The heyday of African socialism as the animating force behind African political developments has passed. Yet, like other political doctrines of great revolutionary movements, its name and principles continue to be invoked by political and social leaders today. As recently as 2005, the Rev. Johnson J. Chinyong’ole of the University of KwaZulu-Natal argued that the principles of African socialism should guide the Anglican Church’s efforts in reducing poverty in Tanzania. As part of the zeitgeist of early postcolonial Africa, the traditions and principles of African socialism have had a profound impact on how Africans have seen and shaped their world. An understanding of the central tenets of African socialism helps to explain the unique ways in which Africans have responded to and appropriated features of Marxism, socialism, and capitalism, as well as to illuminate distinctly African traditions of communalism, philosopher-kings, aestheticism, and perfectionism in politics.
John C. McCall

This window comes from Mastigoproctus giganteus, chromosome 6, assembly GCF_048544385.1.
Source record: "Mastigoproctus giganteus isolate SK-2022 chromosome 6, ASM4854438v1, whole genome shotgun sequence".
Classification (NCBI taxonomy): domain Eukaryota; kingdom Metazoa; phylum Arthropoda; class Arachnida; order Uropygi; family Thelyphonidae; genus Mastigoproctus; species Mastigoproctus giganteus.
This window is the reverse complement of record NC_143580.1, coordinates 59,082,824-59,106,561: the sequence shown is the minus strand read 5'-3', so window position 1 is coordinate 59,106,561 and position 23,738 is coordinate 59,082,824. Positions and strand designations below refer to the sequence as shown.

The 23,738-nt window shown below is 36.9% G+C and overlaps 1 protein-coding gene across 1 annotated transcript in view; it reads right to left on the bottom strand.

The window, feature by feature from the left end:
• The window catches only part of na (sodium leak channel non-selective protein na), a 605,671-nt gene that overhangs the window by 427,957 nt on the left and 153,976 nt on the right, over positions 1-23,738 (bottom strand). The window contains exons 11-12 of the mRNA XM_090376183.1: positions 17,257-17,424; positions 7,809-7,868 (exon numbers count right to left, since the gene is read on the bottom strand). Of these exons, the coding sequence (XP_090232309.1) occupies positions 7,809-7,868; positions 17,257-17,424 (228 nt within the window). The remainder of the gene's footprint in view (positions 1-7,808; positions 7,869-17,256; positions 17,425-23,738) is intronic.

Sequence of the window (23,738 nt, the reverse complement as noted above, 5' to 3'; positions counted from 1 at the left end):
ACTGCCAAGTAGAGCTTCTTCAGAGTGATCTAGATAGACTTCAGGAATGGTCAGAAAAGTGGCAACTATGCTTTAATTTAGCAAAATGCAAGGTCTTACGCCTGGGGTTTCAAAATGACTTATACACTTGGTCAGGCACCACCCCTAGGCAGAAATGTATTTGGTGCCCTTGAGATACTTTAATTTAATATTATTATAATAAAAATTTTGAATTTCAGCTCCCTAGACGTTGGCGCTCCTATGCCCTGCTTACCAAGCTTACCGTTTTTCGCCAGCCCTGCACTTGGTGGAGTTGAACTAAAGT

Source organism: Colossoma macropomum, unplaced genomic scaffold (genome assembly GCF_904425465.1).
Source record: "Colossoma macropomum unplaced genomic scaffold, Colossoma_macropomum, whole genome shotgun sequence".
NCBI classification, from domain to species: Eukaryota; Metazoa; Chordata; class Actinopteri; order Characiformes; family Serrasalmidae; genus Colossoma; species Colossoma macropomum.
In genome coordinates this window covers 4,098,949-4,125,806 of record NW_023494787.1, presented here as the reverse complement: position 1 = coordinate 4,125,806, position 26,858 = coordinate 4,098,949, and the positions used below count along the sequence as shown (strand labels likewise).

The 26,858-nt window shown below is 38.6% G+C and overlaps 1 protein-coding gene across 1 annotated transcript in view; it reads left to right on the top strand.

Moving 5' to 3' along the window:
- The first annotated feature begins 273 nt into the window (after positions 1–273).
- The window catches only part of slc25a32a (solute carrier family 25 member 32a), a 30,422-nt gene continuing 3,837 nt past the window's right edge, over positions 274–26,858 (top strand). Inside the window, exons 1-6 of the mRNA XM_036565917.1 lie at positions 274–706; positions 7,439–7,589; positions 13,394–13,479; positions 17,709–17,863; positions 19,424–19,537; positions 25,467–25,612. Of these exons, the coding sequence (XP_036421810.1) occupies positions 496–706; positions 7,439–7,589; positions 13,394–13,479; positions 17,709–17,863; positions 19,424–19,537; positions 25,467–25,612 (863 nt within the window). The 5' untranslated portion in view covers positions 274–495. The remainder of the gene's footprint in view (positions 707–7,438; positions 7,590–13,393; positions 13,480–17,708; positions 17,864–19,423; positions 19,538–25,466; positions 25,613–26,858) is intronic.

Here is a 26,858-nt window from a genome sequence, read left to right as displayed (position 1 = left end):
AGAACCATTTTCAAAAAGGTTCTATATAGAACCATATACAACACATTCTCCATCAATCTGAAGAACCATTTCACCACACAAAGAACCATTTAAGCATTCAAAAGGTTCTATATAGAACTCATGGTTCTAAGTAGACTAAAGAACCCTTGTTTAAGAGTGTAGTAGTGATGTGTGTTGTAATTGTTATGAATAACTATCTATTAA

Motion picture technology developed at the dawn of the 20th century, just as the formal colonization of Africa was launched at the Berlin Conference of 1884–1885. While it took a few decades for cinema houses to spread in West Africa, by mid-century the colonial administrations began to use film as a means for conveying colonial culture to African subjects. For the British and French colonials, film was a means to shape public opinion. Both British and French colonial administrations criminalized indigenous filmmaking for fear of the subversive potential of anti-colonial messages—film communicated in one direction only. When West African nations became independent in the late 20th century, these restrictions vanished and Africans began to make films. This process played out differently in Francophone Africa than in Anglophone countries. France cultivated African filmmakers, sponsored training, and funded film projects. Talented and determined filmmakers in Anglophone Africa also struggled to produce celluloid films, but unlike their counterparts in former French colonies, they received little support from abroad. A significant number of excellent celluloid films were produced under this system, but largely in Francophone Africa. Though many of these filmmakers have gained global recognition, most remained virtually unknown in Africa outside the elite spaces of the FESPACO film festival and limited screenings at French embassies. Though West African filmmakers have produced an impressive body of high-quality work, few Africans beyond the intellectual elite know of Africa’s most famous films. This paradox of a continent with renowned filmmakers but no local film culture began to change in the 1990s when aspiring artists in Nigeria and Ghana began to make inexpensive movies using video technology. Early works were edited on VCRs, but as digital video technology advanced, this process of informal video production quickly spread to other regions. The West African video movie industry has grown to become one of the most prominent, diverse, and dynamic expressions of a pan-African popular culture in Africa and throughout the global diaspora.